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It’s the time of year when food, drink and entertaining are on people’s minds — and so are books on these festive topics. Three recent releases explore the delights of the culinary world throughout history and serve as ideal companions for holiday celebrations.

In “Girly Drinks: A World History of Women and Alcohol,” Mallory O’Meara explores the role women have played as both drinkers and manufacturers of alcoholic beverages from prehistory to present day.

There is archaeological evidence dating back as early as 8000 BCE, but the process really got going in Mesopotamia, where the women of Uruk brewed almost 20 different varieties of kash, an ancient version of beer. Roman women drank passum, a sweet wine made from raisins, and Cleopatra was partial to Syrian wine flavored with pomegranates.

As O’Meara makes her way through the centuries, readers are treated to the stories of women drinkers and brewers both famous and lesser-known. The alewife was a staple of medieval English and Irish villages, and during the same era, winemaking flourished in China and sake brewing — which involved young women chewing rice and then spitting it into a tub, where it was left to ferment — got going in Japan.

Vodka became the national liquor of Russia during the reign of Catherine the Great — who is also responsible for imperial Russian stout. Tatsu’uma Kiyo developed a sake empire in 19th-century Japan during an era where women were rarely involved in business, and South African women used brewing as a way to stand up to apartheid.

In the 20th century, women became bootleggers, bartenders and creative mixologists. They were also a lucrative market for alcoholic beverages, with specific beverages created for and marketed toward women drinkers. O’Meara wraps up with profiles of some of the creative women making waves in the world of brewing and distilling, including Julie Reiner, whose New York City bars brought craft cocktails back into style, and Apiwe Nxusani-Mawela, a South African brewer who blends cutting-edge brewing science with her family’s traditional recipes, using indigenous African products. “Girly Drinks” is a fascinating historical survey of alcohol through the ages, as made — and consumed — by women.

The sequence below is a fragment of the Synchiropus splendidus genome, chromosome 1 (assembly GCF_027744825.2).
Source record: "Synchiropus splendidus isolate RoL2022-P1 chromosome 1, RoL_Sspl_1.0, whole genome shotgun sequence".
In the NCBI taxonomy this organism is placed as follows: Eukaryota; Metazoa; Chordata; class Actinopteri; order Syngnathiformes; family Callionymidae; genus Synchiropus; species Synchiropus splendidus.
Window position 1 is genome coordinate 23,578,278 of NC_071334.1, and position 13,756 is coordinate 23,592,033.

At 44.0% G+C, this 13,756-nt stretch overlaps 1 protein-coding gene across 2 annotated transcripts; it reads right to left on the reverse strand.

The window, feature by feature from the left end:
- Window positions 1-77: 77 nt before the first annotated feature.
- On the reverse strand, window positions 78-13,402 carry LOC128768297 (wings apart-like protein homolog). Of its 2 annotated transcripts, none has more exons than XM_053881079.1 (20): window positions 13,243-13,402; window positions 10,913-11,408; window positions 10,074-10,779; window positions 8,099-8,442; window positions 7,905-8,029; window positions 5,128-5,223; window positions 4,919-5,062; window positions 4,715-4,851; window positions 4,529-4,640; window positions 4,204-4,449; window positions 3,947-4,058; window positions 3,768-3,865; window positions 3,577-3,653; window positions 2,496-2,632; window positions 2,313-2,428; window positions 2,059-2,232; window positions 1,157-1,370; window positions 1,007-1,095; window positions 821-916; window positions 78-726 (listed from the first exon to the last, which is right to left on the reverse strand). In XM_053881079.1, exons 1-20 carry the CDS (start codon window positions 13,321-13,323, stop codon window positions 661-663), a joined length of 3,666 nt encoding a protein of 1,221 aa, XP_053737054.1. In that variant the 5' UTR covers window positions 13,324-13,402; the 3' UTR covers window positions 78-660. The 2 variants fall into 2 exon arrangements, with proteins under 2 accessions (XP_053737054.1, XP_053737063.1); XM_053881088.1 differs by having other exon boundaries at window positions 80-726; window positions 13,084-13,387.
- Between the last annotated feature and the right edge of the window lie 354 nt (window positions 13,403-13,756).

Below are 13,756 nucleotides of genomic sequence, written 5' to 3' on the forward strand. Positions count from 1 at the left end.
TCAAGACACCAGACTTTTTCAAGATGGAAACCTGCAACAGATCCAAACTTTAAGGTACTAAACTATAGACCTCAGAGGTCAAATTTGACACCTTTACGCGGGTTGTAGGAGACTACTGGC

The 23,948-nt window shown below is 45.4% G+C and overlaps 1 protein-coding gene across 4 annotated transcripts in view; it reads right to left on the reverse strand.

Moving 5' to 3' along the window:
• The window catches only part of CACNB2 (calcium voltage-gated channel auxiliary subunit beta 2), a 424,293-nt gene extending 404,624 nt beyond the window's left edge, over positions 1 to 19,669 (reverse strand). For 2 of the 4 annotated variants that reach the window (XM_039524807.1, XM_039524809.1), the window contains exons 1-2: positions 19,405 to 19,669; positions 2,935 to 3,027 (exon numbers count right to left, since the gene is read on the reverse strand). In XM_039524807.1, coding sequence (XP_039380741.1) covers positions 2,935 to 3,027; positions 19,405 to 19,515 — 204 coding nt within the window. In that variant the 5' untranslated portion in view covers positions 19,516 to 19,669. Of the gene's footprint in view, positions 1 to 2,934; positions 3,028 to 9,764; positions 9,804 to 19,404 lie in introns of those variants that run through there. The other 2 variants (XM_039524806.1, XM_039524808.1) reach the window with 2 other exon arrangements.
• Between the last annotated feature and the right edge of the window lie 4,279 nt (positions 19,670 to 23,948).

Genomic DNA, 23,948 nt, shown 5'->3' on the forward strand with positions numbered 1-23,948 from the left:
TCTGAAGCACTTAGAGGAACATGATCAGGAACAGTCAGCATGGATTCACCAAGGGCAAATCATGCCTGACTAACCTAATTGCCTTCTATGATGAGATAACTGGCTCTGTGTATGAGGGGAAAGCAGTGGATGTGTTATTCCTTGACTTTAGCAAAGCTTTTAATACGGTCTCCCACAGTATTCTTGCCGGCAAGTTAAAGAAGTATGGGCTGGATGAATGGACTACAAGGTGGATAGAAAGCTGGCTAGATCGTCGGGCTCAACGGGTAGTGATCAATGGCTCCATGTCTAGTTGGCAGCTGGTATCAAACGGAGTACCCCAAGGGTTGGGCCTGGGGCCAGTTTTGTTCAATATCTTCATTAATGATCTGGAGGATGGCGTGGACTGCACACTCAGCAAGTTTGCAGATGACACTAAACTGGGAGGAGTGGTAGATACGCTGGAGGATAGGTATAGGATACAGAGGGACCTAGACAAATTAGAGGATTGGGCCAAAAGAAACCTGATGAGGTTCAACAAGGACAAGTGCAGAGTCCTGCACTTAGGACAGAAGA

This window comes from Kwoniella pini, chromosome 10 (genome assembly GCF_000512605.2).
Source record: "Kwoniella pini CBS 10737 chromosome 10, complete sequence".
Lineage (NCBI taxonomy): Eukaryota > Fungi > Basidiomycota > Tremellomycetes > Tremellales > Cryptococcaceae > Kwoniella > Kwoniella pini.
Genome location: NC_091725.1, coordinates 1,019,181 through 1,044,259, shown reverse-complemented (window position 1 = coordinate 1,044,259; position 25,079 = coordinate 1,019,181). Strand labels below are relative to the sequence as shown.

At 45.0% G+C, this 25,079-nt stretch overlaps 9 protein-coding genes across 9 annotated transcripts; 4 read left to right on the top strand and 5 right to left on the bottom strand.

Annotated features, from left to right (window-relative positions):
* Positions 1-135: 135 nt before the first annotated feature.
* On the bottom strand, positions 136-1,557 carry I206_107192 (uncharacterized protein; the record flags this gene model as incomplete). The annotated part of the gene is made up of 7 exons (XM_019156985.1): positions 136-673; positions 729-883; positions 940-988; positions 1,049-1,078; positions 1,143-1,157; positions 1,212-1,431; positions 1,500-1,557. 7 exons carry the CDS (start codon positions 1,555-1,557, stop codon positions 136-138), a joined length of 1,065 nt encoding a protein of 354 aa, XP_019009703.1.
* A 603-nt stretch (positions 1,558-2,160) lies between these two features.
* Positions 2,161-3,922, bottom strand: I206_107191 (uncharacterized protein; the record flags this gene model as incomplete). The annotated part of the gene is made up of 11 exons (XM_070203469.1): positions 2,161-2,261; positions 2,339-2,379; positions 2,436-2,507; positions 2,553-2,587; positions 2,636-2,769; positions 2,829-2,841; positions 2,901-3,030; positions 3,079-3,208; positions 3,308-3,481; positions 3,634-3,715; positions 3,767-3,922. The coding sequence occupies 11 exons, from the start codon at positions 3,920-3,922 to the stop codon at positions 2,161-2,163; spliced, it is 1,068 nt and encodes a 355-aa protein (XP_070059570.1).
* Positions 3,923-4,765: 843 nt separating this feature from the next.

• Matt Siegel’s “The Secret History of Food: Strange but True Stories About the Origins of Everything We Eat” combines pop science, pop culture and food into a fascinating stew. Each chapter covers a different food or ingredient, from honey to breakfast cereal to chilies. The book hops from topic to topic with little connection and is best read as a collection of entertaining essays about food and the ways in which humans have foraged, farmed, cooked and eaten throughout history.

The chapter about corn is particularly fascinating — early corn, as consumed by indigenous North Americans, bears little resemblance to the corn we eat today. An ear of teosinte, this corn ancestor, contained five to 12 kernels, each wrapped in an outer casing. It was difficult to harvest, and the kernels were likely indigestible without processing of some kind.

Centuries later, the Iroquois began planting corn, beans and squash together to benefit all three crops. These days, corn is everywhere, from backyard cookouts to snack foods to your car’s gas tank.

Siegel’s deep dives into the culinary world are informative, funny and entertaining, full of surprising facts and snarky asides.

  • “Gastro Obscura: A Food Adventurer’s Guide,” by Cecily Wong and Dylan Thuras, is a delight for foodies who relish the unique, the fascinating and the offbeat. Full of short articles about everything from Luxury Fruit of Japan (ruby Roman grapes, which sell for 100,000 yen per bunch — or $880 in American dollars) to the oldest still-operating tavern in America (Newport, R.I.’s White Horse Tavern, in business since 1673) to Akabanga, a Rwandan chili oil so potent that the workers who bottle it have to wear face protection. Each entry is a page or less, and the book is stuffed with photos and factoids.

Adventurous eaters will find new challenges in “Gastro Obscura,” from Icelandic hakarl (fermented shark) to Russian vyaziga (sturgeon spinal cord), and folks who want to party like a founding father can whip up a batch of Benjamin Franklin’s milk punch. It’s a delightful collection, full of information that will surprise, delight and maybe make you a little hungry for something new and unique.

Nanette Donohue is the technical services manager at the Champaign Public Library.

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